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Professor Alasdair Gray

Director of EMERGE & Consultant in Emergency Medicine

Research Interests:
Emergency Medicine
Qualifications:
MBCHB, FRCS, FCEM, MD
Twitter:
@emerge_research
Professor Alasdair Gray

Professor Gray is interested in the delivery of randomised trials and clinical decision rules in emergency medicine especially related to medical emergencies (chest pain, acute heart failure syndromes, transient loss of consciousness, asthma, atrial fibrillation).

Specifically, he is Chief Investigator for the Rapid-CTCA Study looking at the role of multidetector computed tomography coronary angiography in emergency department patients with suspected acute coronary syndrome. He was previously the Chief Investigator for the 30 centred, 1100 patient emergency department trial of use of noninvasive ventilation in acute heart failure – the 3CPO trial.

Dr Gray is a co-author of over a 100 publications.


Key publications (2008 – present):

  1. A Gray, S Goodacre, D Newby, M Masson, F Sampson and J Nicholl on behalf of the 3CPO triallists. Noninvasive Ventilation in Acute Cardiogenic Pulmonary Edema. New England Journal of Medicine. (2008);359:24-33.
  2. S Goodacre, J Cohen, M Bradburn, A Gray, J Benger, T Coats on behalf of the 3Mg Research Team. The 3Mg Trial: Randomised controlled trial of intravenous or nebulised magnesium sulphate or standard therapy for severe acute asthma. The Lancet Respiratory Medicine. (2013); 1:293 – 300.
  3. DN Bateman, JW Dear, HKR Thanacoody, SHL Thomas, M Eddleston, EA Sandilands, J Coyle, JG Cooper, A Rodriguez, I Butcher, SC Lewis, AD Vliegenthart, A Veiraiah, DJ Webb, A Gray. Reduction of adverse effects from intravenous acetylcysteine treatment for paracetamol poisoning: a randomised controlled trial. The Lancet (2014);22:697-704.
  4. ASV Shah, M Griffiths, KK Lee, DA McAllister, AL Hunter, A Cruikshank, Alan Reid, M Stoddart, F Strachan, S Walker, PO Collinson, FS Apple, AJ Gray, KAA Fox, DE Newby and NL Mills. High-sensitivity cardiac troponin and the under diagnosis of myocardial infarction in women: a prospective cohort study. BMJ. (2015);350:g7873.
  5. Vipul Jairath, BC Kahan, A Gray, CJ Doré, A Mora, MW James, AJ Stanley, SM Everett, AA Bailey, H Dallal, J Greenaway, I Le Jeune, M Darwent, N Church, I Reckless, R Hodge, C Dyer, S Meredith, C Llewelyn, KR Palmer, RF Logan, SP Travis, TS Walsh, MF Murphy on behalf of TRIGGER investigators. Restrictive versus liberal blood transfusion for acute upper gastrointestinal bleeding (TRIGGER): pragmatic cluster randomised feasibility trial. The Lancet. (2015);epub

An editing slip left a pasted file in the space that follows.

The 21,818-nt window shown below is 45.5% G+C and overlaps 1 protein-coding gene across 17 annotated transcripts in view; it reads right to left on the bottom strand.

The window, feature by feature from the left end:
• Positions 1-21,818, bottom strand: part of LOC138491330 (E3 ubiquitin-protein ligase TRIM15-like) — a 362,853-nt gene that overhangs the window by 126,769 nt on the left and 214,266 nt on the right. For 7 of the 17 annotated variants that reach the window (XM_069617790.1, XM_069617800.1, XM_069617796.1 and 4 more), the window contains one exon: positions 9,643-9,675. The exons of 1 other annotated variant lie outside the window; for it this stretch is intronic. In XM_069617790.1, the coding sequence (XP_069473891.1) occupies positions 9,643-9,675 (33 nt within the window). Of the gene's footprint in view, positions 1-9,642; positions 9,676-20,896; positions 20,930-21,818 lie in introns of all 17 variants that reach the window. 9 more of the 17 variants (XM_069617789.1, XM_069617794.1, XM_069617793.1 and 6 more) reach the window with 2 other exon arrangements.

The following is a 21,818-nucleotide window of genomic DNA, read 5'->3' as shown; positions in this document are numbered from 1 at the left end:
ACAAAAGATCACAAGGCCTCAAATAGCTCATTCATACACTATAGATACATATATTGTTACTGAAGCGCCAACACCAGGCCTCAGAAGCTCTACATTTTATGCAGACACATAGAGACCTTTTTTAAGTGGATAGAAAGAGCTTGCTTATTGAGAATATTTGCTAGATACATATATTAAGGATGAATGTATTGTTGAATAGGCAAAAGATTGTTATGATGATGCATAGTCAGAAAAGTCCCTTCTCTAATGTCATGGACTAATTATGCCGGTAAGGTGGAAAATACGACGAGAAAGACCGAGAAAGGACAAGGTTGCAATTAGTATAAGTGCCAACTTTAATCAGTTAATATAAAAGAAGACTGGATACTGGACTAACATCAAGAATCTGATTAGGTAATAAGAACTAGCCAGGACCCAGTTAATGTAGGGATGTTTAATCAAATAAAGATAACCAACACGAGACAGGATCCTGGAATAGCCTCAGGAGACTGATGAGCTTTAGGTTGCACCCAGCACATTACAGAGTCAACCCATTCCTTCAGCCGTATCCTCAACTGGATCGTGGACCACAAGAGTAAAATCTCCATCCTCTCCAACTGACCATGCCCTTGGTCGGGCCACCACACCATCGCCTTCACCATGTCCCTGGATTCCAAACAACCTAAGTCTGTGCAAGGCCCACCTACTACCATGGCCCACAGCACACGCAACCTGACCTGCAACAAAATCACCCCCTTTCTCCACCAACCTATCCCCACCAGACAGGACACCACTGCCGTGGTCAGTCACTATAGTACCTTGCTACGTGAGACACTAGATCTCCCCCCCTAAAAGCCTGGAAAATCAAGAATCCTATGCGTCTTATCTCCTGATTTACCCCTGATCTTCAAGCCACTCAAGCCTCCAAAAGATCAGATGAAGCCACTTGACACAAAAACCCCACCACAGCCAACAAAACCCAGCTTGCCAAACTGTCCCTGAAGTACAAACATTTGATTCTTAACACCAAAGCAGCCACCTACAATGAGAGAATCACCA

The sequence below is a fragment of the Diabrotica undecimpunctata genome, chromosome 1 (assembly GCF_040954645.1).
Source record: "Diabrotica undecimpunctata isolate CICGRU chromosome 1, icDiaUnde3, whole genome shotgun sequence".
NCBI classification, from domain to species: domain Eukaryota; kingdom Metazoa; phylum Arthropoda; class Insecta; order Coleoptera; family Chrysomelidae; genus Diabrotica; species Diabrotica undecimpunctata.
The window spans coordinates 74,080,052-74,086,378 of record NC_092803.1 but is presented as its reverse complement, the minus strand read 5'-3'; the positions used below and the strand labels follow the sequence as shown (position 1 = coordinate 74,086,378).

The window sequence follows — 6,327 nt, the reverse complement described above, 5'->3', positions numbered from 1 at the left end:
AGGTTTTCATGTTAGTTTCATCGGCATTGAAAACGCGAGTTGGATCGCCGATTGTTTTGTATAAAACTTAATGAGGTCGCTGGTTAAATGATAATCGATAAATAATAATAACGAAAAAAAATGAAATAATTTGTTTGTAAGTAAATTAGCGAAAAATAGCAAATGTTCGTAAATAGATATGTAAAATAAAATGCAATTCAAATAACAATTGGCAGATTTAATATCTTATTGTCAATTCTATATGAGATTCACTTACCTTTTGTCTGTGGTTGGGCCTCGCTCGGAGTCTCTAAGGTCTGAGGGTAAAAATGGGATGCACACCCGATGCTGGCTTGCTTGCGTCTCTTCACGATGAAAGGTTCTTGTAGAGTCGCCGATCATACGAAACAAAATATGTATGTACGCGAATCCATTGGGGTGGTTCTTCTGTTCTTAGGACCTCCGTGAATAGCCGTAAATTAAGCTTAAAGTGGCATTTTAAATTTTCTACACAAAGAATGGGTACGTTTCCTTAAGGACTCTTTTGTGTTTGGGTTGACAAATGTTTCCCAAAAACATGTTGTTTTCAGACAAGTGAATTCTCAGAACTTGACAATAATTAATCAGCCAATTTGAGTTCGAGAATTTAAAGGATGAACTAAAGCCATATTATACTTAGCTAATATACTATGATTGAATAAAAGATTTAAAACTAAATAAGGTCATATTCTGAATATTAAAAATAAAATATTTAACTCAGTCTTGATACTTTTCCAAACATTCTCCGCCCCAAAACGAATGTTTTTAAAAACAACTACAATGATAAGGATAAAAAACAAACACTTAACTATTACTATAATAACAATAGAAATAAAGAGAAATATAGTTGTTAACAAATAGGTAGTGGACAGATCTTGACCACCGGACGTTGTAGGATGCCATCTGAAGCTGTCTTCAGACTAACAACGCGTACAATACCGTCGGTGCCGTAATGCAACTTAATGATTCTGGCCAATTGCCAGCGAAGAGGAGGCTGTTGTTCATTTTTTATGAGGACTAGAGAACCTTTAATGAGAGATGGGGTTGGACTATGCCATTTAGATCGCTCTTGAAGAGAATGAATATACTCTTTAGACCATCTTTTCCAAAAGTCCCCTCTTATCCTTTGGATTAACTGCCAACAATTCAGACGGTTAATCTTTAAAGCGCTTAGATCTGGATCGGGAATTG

Grants

  1. The ESCAPE trial: Randomised Controlled Trial of Chest Pain Assessment Units in UK Emergency Departments. Lead investigator: Steve Goodacre. SDO programme, DOH. £584,000 (2003-2007). Co-applicant, trial management group.
  2. The 3CPO trial: A randomised trial of BiPAP or CPAP non-invasive ventilation compared to standard therapy alone in the management of acute cardiogenic pulmonary oedema. HTA programme, DOH. £1,100,952 (2003-2008). Lead applicant and investigator, trial management group, trial steering group, and writing committee.
  3. Investigation of alveolar epithelial injury and inflammation in acute cardiogenic pulmonary oedema. Lead investigator: Gareth Clegg. CSO programme. £198,633 (2004-2009). Co-applicant, co-investigator.
  4. The RATPAC trial: Randomised Assessment of Treatment using Panel Assay of Cardiac markers. Lead investigator: S Goodacre. HTA programme, DOH. £742,900 (2007-2009). Co-applicant, co-investigator, trial management group, and writing committee.
  1. M Reed. Scottish Clinical Academic Training Fellowship Scheme; Chief Scientist Office, Scottish Executive Health Department. Risk stratification of syncope in the Emergency department: the ROSE study. £129,566 (2007-2009). Principal supervisor.
  2. The 3MG trial: Randomised controlled trial of intravenous or nebulised magnesium sulphate or standard therapy for acute severe asthma. Lead investigator: S Goodacre. HTA programme, DOH £1,727,163 (2007-2012). Co-applicant, co-investigator, trial management group, trial steering committee and writing committee.
  3. Scottish and Newcastle Antiemetic Pre-treatment for Paracetamol Poisoning (SNAP) trial. Lead investigator: N Bateman. CSO programme. £228,850 (2010-2013). Co-applicant, co-investigator, trial management group, writing committee.